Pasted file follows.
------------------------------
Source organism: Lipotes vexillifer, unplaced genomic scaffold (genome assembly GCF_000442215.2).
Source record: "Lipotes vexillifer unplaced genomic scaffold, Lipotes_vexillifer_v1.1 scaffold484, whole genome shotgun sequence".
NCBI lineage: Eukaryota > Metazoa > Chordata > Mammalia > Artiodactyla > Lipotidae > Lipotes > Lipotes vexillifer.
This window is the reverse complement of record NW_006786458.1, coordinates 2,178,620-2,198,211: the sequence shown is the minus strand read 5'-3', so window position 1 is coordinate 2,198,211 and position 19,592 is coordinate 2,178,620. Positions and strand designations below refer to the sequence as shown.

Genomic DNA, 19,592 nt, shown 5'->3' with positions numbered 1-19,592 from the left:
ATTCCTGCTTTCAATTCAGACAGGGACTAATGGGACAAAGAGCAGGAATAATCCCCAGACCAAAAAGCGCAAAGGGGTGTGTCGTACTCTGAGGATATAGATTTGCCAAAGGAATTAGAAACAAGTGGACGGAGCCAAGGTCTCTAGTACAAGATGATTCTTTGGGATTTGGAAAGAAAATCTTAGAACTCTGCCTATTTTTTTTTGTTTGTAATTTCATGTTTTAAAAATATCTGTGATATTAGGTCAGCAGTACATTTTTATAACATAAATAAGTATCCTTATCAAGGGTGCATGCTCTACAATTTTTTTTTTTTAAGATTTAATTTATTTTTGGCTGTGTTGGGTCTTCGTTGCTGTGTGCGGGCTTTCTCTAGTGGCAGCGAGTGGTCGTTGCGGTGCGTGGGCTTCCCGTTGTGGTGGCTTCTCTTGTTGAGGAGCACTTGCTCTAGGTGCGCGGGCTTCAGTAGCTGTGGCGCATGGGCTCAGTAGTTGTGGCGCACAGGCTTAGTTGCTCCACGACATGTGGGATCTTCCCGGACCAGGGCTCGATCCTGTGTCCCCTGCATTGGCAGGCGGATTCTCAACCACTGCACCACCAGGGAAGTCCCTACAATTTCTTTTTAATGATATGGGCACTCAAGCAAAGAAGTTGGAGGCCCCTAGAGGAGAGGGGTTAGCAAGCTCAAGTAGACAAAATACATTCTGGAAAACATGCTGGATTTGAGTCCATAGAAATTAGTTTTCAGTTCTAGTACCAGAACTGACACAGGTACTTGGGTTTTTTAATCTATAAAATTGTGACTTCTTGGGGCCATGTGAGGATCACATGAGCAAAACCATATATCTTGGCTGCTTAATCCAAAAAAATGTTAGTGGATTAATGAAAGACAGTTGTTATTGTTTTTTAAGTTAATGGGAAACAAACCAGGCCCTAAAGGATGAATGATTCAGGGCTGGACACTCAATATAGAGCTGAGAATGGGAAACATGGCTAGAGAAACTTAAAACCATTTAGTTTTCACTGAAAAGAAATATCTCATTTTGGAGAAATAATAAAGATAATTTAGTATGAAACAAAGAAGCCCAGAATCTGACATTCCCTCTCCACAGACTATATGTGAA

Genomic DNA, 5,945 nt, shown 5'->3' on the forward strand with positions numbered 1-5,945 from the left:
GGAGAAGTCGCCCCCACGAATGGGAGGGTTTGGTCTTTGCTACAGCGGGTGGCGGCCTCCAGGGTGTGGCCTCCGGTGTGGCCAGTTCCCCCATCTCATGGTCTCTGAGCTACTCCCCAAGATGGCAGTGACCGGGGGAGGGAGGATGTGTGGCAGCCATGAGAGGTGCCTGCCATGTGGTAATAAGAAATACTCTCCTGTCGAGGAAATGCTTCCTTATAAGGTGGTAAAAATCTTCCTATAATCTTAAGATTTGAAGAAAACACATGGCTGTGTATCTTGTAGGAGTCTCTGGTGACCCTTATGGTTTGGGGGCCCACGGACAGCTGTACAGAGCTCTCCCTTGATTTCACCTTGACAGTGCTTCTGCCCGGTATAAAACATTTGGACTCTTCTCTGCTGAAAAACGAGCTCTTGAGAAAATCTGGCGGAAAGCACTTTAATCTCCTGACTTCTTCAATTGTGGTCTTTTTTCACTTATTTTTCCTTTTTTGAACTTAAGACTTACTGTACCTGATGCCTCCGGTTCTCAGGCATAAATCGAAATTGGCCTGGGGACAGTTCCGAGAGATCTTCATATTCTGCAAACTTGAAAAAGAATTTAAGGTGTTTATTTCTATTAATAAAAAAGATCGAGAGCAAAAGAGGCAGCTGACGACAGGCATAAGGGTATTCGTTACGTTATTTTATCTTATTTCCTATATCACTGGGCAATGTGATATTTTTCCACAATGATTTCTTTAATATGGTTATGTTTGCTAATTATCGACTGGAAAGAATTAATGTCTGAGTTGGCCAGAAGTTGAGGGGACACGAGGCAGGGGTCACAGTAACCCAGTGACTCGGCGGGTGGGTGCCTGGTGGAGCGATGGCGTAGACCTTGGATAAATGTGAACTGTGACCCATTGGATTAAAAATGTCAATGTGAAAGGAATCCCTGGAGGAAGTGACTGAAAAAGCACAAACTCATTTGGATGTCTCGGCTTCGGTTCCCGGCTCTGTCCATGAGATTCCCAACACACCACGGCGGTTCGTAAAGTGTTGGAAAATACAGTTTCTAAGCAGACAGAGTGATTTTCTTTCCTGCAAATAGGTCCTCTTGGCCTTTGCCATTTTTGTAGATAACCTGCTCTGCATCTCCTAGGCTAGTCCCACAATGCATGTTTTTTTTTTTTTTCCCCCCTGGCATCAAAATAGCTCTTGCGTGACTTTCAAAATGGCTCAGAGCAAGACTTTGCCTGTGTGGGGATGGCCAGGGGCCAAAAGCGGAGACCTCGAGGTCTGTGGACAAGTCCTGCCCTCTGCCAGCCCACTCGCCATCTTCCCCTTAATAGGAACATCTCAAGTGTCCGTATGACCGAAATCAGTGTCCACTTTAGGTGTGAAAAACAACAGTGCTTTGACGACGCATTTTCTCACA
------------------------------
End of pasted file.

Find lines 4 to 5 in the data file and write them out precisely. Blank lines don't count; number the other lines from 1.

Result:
This window is the reverse complement of record NW_006786458.1, coordinates 2,178,620-2,198,211: the sequence shown is the minus strand read 5'-3', so window position 1 is coordinate 2,198,211 and position 19,592 is coordinate 2,178,620. Positions and strand designations below refer to the sequence as shown.

Genomic DNA, 19,592 nt, shown 5'->3' with positions numbered 1-19,592 from the left: